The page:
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After Mat Honan's "Epic Hacking" made national news, we've been thinking a lot about security. Two-factor authentication is finally being embraced, but that doesn't solve some of the fundamental problems with passwords.

Password are annoying. People make them less annoying for themselves by setting the same password for all of their services. This is dangerous because their password is the only as secure as the weakest service they've registered on. It only takes one weak service to be breached, and suddenly your entire life is laid bare (and in Mat's case, deleted.)

The most direct way to solve the password problem would be to eliminate passwords entirely for websites. It's not ridiculous at all. When you register for a website, you have to click on a link in your email to confirm your password. When you forget your password, you have to click on a link in your email. With all that emailing, why not just email a login link? No password would ever be necessary. To sign in, the user types their email address in to a login form, clicks submit, and an email arrives with a link to login with no password.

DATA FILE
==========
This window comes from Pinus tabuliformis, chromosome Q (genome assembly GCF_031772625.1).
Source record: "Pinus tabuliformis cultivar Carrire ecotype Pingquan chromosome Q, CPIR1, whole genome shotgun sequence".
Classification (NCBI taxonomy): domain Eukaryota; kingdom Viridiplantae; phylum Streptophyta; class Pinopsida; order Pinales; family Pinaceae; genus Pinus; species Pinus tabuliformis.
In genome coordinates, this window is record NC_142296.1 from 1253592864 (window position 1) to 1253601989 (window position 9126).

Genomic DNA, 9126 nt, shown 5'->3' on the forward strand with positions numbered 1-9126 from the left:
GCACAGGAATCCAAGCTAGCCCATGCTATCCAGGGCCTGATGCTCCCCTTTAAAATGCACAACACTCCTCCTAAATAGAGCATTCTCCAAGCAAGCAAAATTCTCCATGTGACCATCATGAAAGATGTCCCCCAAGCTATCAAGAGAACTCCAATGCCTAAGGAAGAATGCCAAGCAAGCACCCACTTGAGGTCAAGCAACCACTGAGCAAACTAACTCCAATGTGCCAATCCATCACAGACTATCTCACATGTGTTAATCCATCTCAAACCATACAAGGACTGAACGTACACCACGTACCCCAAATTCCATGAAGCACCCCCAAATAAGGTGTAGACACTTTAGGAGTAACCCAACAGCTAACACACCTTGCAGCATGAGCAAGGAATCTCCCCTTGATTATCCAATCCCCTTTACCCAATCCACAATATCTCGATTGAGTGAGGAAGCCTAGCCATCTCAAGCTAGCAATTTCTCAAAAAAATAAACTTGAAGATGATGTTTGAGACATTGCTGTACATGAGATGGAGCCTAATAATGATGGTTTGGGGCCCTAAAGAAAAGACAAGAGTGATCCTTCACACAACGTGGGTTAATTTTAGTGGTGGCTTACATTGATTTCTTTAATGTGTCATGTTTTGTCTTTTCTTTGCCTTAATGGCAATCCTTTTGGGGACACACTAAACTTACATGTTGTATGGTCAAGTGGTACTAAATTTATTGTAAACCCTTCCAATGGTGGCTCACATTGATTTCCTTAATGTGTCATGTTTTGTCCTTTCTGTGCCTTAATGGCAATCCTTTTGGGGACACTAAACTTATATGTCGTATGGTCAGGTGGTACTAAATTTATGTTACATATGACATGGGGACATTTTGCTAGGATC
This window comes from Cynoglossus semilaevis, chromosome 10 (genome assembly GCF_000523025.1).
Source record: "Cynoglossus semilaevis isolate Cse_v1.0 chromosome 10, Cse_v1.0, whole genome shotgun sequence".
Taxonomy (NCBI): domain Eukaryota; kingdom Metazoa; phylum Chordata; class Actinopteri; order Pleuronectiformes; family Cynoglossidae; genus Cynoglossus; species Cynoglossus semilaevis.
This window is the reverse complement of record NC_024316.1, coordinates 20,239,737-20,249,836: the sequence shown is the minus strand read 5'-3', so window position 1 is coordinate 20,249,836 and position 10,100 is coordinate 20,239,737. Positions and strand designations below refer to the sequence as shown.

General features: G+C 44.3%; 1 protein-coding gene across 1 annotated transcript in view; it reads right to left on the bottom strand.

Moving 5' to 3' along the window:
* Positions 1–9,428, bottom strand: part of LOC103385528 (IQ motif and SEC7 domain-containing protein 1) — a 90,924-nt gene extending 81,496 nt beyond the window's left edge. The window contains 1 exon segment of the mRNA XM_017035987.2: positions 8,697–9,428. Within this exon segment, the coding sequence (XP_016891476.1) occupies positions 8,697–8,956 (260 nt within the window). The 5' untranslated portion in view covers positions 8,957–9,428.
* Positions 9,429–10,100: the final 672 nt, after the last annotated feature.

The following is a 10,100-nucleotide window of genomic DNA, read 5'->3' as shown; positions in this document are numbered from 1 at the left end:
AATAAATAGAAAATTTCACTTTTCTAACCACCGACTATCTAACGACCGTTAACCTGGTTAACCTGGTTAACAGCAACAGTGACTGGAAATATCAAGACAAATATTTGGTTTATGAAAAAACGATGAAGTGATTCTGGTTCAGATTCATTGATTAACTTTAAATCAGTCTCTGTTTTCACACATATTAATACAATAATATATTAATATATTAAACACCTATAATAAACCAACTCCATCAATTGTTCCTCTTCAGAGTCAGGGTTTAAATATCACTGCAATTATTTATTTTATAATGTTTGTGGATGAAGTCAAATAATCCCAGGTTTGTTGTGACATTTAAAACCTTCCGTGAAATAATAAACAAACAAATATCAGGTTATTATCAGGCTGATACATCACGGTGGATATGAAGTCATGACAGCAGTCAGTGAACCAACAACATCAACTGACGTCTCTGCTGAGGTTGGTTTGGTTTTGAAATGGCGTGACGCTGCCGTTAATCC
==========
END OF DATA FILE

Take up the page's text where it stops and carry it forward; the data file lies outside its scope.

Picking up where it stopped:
In this scenario, your email service would still need a password. It's still a huge improvement as you would only need to remember one password, and a service like Gmail which supports two-factor and SSL is far more secure than the parakeet enthusiasts' forum you frequent.

In 2004, Bill Gates declared the password dead. Seven years later, it's time to make that happen.